Unfortunately it was at that point that the Swiss referee decided to hand Barcelona the tie.

Down to ten men, the Barca onslaught was inevitable. Their second goal was a classic Barcelona move rounded off by Xavi – a really great goal. Their third was a soft penalty (Koscielny adjudged to have fouled Pedro) which was calmly slotted home by Messi.

We had one great chance to steal the tie, when Bendtner was clean through in the final minutes, but everything that’s wrong with the big Dane was evident in his clumsy first touch and the chance went begging. Would Robin have converted it? Very possibly.

In the end, all those who said it’s better to go out now than in the semis or the final have been given their wish. And the manner of our defeat – the blatant injustice of Robin’s sending off – may help drive us on in the other competitions. Time will tell. But I was left angry and dejected by it all.

No question Barcelona play sublime football, although some of their play-acting and cheating lets them down. I would like them to go on and win the competition simply because their style of play deserves to be successful.

I hope Arsene plays the strongest team possible against Manchester United on Saturday. This is not the time to have our ‘cup team’ take another spanking at Old Trafford.


Player Ratings

Szczesney: Digitally challenged. No score.

Sagna: Picked up where he left off in the Carling Cup, unfortunately. His form has suddenly gone off in the last couple of weeks. He did OK, but his ball use was poor as was some of his decision making. 6

Djourou: Good game from big Johan. Tracked the Barca players well and made some great interceptions. 7

Koscielny: Also did well, particularly given his early yellow card. Like many of our team he occasionally flirted with danger by over-elaborating having won the first ball, but overall pretty good. 7

Clichy: A bit wayward positionally at times but got forward well when he could. Decent effort. 6.5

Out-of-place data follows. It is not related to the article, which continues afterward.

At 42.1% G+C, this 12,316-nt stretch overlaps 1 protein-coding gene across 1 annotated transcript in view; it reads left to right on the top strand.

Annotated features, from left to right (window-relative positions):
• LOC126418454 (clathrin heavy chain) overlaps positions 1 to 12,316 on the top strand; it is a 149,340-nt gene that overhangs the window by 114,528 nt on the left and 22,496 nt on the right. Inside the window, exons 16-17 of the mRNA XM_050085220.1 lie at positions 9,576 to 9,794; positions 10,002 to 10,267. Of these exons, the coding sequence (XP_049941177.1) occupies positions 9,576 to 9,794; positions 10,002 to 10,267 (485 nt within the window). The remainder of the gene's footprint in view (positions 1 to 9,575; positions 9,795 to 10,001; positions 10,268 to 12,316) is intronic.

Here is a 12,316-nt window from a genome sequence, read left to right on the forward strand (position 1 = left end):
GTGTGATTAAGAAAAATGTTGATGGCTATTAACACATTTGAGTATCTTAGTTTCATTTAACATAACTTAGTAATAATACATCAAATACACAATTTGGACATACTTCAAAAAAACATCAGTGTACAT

Fabregas: Anonymous and caused their first goal with a stupid back-heel. 4

Diaby: Out of his depth in this quality. Tried hard but always needed a second longer than he ought to have done on the ball. 5

Wilshere: Always working, always trying, another really good effort from Jack. Showed his inexperience and naivety at the death by taking a short free kick in stoppage time when he should have waited for everyone to get in the box and then just hoofed one in. 7

Rosicky: Closed down well but overall pretty anonymous. 5

Nasri: Worked hard down the left flank all game long and looked our most promising outlet. Was consistently fouled without any protection from the ref. 7

Van Persie: Very difficult for him as the lone striker, but kept running and kept showing for the ball until his disgraceful sending-off. 7


Almunia: Outstanding game from the Spaniard. Blocked countless on-target attempts. No chance for the Barca goals.  MoTM 8

Arshavin: Looked busy and dangerous as we chased the game.  7

Bendtner: It’s all about that terrible touch when he had a chance to get us into the quarter-finals. His skills sadly lag way behind his ego. 4


March 8, 2011

What do you expect from tonight? Will we estacionar el autobus? Will we start gung-ho, try to score early and then work on the counter, or try to play keepball and settle slowly? Or do you expect Barcelona to blow us away early and give us a lesson?

All my non-Arsenal friends are predicting that Arsenal will get a hammering tonight and that we were fortunate to win at the Grove. To them I say “ Pish Tosh and a bottle of Pinosh”. Beating Barca was one of the great Arsenal performances and I see no reason why we cannot progress at the Camp Nou.

I have read the suggestion that we would be better off losing tonight; that we cannot win the CL because there are too many English teams in it and it is less shameful to lose to Barca than, say Chelsea. Again I say “pish”. We have beaten the Chavs on aggregate this season, thrown away a win against Spurs and were unlucky at Old Trafford. We are better than Bayern. In fact, the only fear I have is Real. We can win this Cup.

But first we have to get a result tonight ….

One of the key questions to be answered tonight will be which team is most affected by their missing players? Will we be able to take advantage of the absence of Piquet and Puyol without our most effective strike force? How damaging will be the loss of Song? (he is 50/50 as I write, and I am assuming he will not be risked.)